4The influential Whig in Oswego to whom Norton wrote has not been identified. Alanson K. Wheeler was the newly-elected delegate to the Illinois House of Representatives from Kendall County. Wheeler supported Lincoln for U.S. Senator in the first eight rounds of balloting in the General Assembly, then switched his vote to Trumbull in the final two rounds.
John Clayton, comp., The Illinois Fact Book and Historical Almanac, 1673-1968 (Carbondale: Southern Illinois University Press, 1970), 221; Illinois Senate Journal. 1855. 19th G. A., 242-55.
5John Strunk, member of the Illinois House of Representatives from Kankakee County, supported Lincoln for the first six rounds of voting for Illinois’ next U.S. Senator. In the remaining four votes he supported Democrat Joel A. Matteson.
John Clayton, comp., The Illinois Fact Book and Historical Almanac, 1673-1968, 221; Illinois Senate Journal. 1855. 19th G. A., 242-55.
6Zebina Eastman, editor of the Free West, was openly hostile to Lincoln’s candidacy for the U.S. Senate. Eastman opposed Lincoln as too moderate on the slavery question, preferring Owen Lovejoy, Ichabod Codding, William H. Bissell, or Richard Yates. Eastman went so far as to label Lincoln a Know-Nothing.
The Free West (Chicago, IL), 30 November 1854, 2:4; 14 December 1854, 2:2-3, 4-5.
7In addition to Lincoln, Trumbull, and Matteson, the following candidates were nominated by the Illinois General Assembly for U.S. senator on February 8, 1855: James Shields, Archibald Williams, William B. Ogden, Cyrus Edwards, and William Kellogg. Over the course of the ten rounds of balloting for senator, Orlando B. Ficklin, William A. Denning, Gustavus Koerner, Martin P. Sweet, J. Young Scammon, Orville H. Browning, John A. Logan, and John A. McClernand, also received votes.
Illinois Senate Journal. 1855. 19th G. A., 242-55.
8According to a letter from James T. McDougall to Lincoln dated December 11, 1854, Democrat Gavion D. A. Parks of Will County was elected to the Illinois House of Representatives in November 1854 through the influence of the Whig Party after he “botched the regular nomination”. Leonard Swett wrote Lincoln on December 22, 1854, that in the canvass for the election Parks had been “abandoned and vilified by his party and elected by Whigs”. Parks voted for Lincoln for U.S. Senator in the first six rounds of balloting in the Illinois General Assembly but switched his vote to Trumbull in the eighth ballot.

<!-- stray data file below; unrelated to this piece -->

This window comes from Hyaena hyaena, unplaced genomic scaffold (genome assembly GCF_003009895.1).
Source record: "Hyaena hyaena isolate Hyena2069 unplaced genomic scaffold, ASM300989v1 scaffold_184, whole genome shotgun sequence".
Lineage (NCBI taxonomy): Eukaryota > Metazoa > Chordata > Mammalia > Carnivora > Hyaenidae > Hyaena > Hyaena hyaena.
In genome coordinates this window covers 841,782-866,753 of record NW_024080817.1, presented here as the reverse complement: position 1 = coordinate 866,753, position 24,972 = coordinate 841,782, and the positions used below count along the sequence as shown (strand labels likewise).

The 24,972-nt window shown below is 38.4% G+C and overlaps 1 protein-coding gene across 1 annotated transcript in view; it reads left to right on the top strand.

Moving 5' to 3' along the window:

Illinois Senate Journal. 1855. 19th G. A., 242-55.
9In his letter to Lincoln of December 12, 1854, Norton had suggested that Lincoln write to Joliet newspaper editor Alexander McIntosh to request his assistance with the campaign generally, and with reaching out to Parks in particular. No such letter from Lincoln to McIntosh has been located.
10Richard Yates informed Lincoln in a letter of December 22, 1854, that William A. Richardson had predicted to him that incumbent Democratic U.S. senator James Shields would be reelected by a majority of six votes.
11Lincoln received several letters in December 1854 mentioning the possibility that Democrats in the Illinois General Assembly would refuse to hold an election for U.S. Senator if they could not elect a pro-Nebraska politician. In fact, it was the anti-Nebraska forces that attempted to delay the election when Shields pulled even with Lincoln after the third ballot. Stephen T. Logan motioned for the adjournment of the joint session, but members refused to adjourn by a vote of 56 to 42. Of the forty-one legislators who voted for Lincoln on the third ballot, Whig representative George F. Foster cast the single vote against adjourning the session.
Autograph Letter Signed, 4 page(s), Abraham Lincoln Papers, Library of Congress (Washington, DC).